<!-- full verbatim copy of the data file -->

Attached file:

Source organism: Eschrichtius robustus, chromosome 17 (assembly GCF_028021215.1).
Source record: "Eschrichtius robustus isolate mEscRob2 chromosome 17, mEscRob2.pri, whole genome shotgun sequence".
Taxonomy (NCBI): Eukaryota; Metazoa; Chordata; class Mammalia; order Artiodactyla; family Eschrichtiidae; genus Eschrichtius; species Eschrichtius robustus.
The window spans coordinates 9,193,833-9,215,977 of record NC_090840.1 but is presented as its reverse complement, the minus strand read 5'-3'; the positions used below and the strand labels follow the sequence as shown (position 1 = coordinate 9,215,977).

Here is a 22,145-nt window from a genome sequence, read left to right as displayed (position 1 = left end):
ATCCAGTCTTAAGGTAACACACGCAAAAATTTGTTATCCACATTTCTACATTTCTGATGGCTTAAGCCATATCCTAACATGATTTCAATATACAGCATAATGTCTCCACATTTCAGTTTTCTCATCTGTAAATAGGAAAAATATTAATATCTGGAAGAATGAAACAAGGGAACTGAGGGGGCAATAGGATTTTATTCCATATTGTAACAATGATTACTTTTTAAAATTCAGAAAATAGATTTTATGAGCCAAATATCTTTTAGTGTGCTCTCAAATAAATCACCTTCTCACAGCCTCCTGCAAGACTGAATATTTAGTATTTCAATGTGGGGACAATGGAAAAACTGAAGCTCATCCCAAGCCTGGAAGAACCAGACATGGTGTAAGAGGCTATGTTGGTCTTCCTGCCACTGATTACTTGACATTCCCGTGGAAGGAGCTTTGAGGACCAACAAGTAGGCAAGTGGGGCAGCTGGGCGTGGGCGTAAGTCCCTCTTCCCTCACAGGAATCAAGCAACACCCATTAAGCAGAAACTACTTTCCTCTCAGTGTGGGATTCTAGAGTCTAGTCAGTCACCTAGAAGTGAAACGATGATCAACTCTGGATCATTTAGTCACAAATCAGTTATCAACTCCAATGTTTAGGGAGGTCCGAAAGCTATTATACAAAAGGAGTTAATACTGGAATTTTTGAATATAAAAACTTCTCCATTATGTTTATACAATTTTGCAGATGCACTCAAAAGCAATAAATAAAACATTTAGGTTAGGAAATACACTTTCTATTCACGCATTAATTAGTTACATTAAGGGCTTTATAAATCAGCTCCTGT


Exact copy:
Source organism: Eschrichtius robustus, chromosome 17 (assembly GCF_028021215.1).
Source record: "Eschrichtius robustus isolate mEscRob2 chromosome 17, mEscRob2.pri, whole genome shotgun sequence".
Taxonomy (NCBI): Eukaryota; Metazoa; Chordata; class Mammalia; order Artiodactyla; family Eschrichtiidae; genus Eschrichtius; species Eschrichtius robustus.
The window spans coordinates 9,193,833-9,215,977 of record NC_090840.1 but is presented as its reverse complement, the minus strand read 5'-3'; the positions used below and the strand labels follow the sequence as shown (position 1 = coordinate 9,215,977).

Here is a 22,145-nt window from a genome sequence, read left to right as displayed (position 1 = left end):
ATCCAGTCTTAAGGTAACACACGCAAAAATTTGTTATCCACATTTCTACATTTCTGATGGCTTAAGCCATATCCTAACATGATTTCAATATACAGCATAATGTCTCCACATTTCAGTTTTCTCATCTGTAAATAGGAAAAATATTAATATCTGGAAGAATGAAACAAGGGAACTGAGGGGGCAATAGGATTTTATTCCATATTGTAACAATGATTACTTTTTAAAATTCAGAAAATAGATTTTATGAGCCAAATATCTTTTAGTGTGCTCTCAAATAAATCACCTTCTCACAGCCTCCTGCAAGACTGAATATTTAGTATTTCAATGTGGGGACAATGGAAAAACTGAAGCTCATCCCAAGCCTGGAAGAACCAGACATGGTGTAAGAGGCTATGTTGGTCTTCCTGCCACTGATTACTTGACATTCCCGTGGAAGGAGCTTTGAGGACCAACAAGTAGGCAAGTGGGGCAGCTGGGCGTGGGCGTAAGTCCCTCTTCCCTCACAGGAATCAAGCAACACCCATTAAGCAGAAACTACTTTCCTCTCAGTGTGGGATTCTAGAGTCTAGTCAGTCACCTAGAAGTGAAACGATGATCAACTCTGGATCATTTAGTCACAAATCAGTTATCAACTCCAATGTTTAGGGAGGTCCGAAAGCTATTATACAAAAGGAGTTAATACTGGAATTTTTGAATATAAAAACTTCTCCATTATGTTTATACAATTTTGCAGATGCACTCAAAAGCAATAAATAAAACATTTAGGTTAGGAAATACACTTTCTATTCACGCATTAATTAGTTACATTAAGGGCTTTATAAATCAGCTCCTGT